British Virgin Islands

By Josephine Matyas

With just one pair of shoes, I would do fine cruising the British Virgin Islands. Just one pair, as long as it’s the right pair: casual, practical (leave the Jimmy Choos at home) and sturdy enough for a short hike.

Taking off footwear and tossing it into a large wicker basket is the first instruction from Martin Street, captain of luxury catamaran Prodigious. At 58 feet, it’s the largest in the fleet of The Moorings, a sailing charter company with boats across the Caribbean, Mediterranean Sea and the South Pacific. Bare feet on board are the rule.

Captain Street – who lives on the boat full time with his partner, onboard chef Katie Garrison, chats with his group of new passengers, teasing out their secret wishes, their likes and dislikes, in order to shape an itinerary tailored to fit any bundle of interests.

“There are two sides to the Caribbean,” explains Street. “There’s the beach bar side and then there are the golden beaches, palm trees, snorkelling and the more remote side. What people choose to do varies quite a bit.”

When Street first sailed into the British Virgin Islands seven years ago, he knew he’d be staying a while. “I was for years sailing around the world and I sailed into Jost Van Dyke and thought, this is pretty nice.”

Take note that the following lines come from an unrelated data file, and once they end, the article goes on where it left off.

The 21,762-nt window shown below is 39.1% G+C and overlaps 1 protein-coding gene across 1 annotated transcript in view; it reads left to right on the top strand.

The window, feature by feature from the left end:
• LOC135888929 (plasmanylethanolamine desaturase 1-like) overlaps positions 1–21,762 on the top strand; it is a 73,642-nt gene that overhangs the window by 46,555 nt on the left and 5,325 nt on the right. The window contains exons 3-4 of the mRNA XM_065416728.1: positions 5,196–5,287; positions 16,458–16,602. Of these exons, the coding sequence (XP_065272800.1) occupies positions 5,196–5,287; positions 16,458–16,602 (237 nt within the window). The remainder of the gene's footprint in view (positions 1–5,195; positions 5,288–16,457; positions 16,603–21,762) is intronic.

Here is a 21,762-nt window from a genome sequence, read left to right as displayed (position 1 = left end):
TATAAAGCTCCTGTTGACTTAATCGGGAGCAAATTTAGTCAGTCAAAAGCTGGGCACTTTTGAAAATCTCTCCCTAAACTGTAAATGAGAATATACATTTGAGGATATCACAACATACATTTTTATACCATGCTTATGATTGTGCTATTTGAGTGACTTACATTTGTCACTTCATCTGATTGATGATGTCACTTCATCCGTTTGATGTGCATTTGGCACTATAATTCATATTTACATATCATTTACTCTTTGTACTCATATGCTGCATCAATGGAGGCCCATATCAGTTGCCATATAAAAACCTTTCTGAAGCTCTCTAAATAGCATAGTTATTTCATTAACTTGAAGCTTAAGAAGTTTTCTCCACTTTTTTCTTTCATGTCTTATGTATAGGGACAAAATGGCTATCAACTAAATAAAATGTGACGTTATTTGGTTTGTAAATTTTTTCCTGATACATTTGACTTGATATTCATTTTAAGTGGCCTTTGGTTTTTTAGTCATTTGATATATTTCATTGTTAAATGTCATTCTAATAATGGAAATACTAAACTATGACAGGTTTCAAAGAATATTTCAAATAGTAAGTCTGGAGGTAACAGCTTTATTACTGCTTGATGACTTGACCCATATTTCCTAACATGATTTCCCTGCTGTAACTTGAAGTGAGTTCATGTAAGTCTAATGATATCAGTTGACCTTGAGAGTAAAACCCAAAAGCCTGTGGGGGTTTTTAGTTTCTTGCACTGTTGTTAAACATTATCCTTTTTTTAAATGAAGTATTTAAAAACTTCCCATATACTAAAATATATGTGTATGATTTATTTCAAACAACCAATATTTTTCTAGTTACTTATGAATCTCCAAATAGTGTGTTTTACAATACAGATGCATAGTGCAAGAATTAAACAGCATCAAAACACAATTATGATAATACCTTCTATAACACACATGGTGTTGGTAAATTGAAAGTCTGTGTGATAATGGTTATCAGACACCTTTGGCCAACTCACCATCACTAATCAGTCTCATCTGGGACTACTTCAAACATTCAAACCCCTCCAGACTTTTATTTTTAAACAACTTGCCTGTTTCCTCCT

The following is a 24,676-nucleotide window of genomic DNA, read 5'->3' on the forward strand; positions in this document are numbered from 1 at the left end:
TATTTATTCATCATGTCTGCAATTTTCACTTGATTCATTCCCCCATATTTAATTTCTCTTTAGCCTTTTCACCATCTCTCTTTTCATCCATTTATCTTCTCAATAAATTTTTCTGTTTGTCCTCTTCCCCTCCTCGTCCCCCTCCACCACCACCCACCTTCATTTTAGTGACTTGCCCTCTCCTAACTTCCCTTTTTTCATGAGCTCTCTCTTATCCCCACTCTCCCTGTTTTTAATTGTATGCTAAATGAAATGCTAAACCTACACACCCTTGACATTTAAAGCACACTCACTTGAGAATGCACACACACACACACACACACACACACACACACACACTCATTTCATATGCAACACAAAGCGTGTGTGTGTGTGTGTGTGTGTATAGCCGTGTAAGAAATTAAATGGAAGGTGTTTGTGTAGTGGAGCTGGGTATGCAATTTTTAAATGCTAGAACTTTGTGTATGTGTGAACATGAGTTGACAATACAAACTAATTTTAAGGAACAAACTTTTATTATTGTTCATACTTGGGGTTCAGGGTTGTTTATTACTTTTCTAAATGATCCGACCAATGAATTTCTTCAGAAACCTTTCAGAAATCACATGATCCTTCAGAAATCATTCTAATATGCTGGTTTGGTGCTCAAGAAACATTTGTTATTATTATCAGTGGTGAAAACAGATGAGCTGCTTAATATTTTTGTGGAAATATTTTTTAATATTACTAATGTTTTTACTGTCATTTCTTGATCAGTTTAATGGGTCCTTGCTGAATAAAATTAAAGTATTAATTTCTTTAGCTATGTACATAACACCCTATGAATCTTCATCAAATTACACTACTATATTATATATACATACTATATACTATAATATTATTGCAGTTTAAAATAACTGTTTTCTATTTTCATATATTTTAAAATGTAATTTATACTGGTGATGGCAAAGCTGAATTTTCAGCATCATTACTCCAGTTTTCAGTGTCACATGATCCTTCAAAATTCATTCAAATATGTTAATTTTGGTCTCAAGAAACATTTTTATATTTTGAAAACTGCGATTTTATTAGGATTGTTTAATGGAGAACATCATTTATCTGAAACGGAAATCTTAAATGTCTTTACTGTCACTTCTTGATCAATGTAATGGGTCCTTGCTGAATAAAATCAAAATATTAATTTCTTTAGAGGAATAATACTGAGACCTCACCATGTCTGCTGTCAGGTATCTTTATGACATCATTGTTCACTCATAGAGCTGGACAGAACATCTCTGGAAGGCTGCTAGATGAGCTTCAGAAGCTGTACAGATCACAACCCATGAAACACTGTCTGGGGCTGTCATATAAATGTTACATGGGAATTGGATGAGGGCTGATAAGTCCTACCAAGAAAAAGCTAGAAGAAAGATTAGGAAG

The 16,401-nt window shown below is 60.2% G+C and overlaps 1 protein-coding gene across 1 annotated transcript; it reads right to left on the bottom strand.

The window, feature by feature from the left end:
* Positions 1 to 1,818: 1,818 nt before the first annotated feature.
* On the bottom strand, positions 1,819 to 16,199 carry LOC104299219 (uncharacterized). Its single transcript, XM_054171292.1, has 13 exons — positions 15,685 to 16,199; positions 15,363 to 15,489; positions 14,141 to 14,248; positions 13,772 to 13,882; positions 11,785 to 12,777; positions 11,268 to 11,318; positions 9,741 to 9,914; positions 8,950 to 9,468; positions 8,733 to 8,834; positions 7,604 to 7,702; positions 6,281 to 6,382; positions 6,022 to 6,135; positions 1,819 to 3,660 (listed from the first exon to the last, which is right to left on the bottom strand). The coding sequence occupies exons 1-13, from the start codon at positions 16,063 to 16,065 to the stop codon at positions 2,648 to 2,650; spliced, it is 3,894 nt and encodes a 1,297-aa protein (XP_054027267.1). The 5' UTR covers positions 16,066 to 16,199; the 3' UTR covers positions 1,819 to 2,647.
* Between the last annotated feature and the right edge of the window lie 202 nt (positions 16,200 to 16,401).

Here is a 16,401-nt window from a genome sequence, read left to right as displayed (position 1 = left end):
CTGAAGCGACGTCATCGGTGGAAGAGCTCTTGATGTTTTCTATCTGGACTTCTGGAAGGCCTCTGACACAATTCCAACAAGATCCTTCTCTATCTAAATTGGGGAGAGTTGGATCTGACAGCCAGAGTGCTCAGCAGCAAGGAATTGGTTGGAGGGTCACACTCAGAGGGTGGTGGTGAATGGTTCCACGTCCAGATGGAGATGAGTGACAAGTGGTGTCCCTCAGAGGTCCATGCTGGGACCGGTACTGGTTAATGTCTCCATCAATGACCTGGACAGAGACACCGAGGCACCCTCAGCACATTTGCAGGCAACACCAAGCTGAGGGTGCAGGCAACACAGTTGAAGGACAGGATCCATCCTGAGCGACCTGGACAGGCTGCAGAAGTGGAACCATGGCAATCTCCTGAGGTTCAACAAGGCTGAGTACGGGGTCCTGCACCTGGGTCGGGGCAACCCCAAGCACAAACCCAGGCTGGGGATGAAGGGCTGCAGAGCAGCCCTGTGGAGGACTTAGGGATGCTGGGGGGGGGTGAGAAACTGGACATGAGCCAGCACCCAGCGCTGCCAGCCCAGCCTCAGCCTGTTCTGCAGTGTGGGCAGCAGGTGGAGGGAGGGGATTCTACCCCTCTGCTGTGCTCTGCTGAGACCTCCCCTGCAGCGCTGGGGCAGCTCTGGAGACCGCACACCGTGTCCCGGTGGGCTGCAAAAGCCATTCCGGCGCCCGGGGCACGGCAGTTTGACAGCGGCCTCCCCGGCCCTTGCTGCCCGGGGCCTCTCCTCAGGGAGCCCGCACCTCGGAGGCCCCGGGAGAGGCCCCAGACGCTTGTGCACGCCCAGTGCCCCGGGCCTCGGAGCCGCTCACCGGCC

It turns out the unspoiled allure of this group of islands draws scores of visitors who charter crewed catamarans of The Moorings fleet to do a little easygoing, low-stress island hopping. In the azure and turquoise waters of the BVI, charters are the backbone of the tourism industry and yachts like the six-cabin Prodigious come crewed with an experienced captain, gourmet chef and steward.

“There are 60 islands in the BVI. Here, we can jump between islands so easily,” says Street, who has sailed from Asia to Australia to the Pacific Islands and through the Caribbean. “Even the USVI next door doesn’t have line-of-sight sailing like we do. In the British Virgin Islands, moving from one to the next can be a matter of less than an hour’s sailing time.”

From the fly bridge — home to the wheelhouse and decked out with softly padded lounge seating open to the tropical breezes, but shaded from the intense sunshine — it seems there’s always a spot of land in sight.

According to Street, the BVI sits on a massive shelf at the confluence of the Atlantic Ocean and the Caribbean Sea, dropping off to about 3,000 feet on the Caribbean side. “It’s a volcanic area and the islands we see are the tops of mountains and volcanoes.”

A sailor’s nirvana, the BVI is renowned for steady northeast trade winds and numerous sheltered harbours to drop anchor. Described as “the place on the way to everywhere,” during the colonial era the islands were a welcome break along the gruelling trade routes between Europe and the Americas. It was Christopher Columbus who charted the Virgin’s archipelago in 1493 on his second voyage to the New World, setting off battles for supremacy between the European powers. The myriad of quiet coves, harbours and passages were also well suited to the smuggling, piracy and privateering that dominated over several centuries. Notorious pirates like Blackbeard, Edward England and Calico Jack were drawn to the “excellent hunting grounds” along the lucrative treasure route.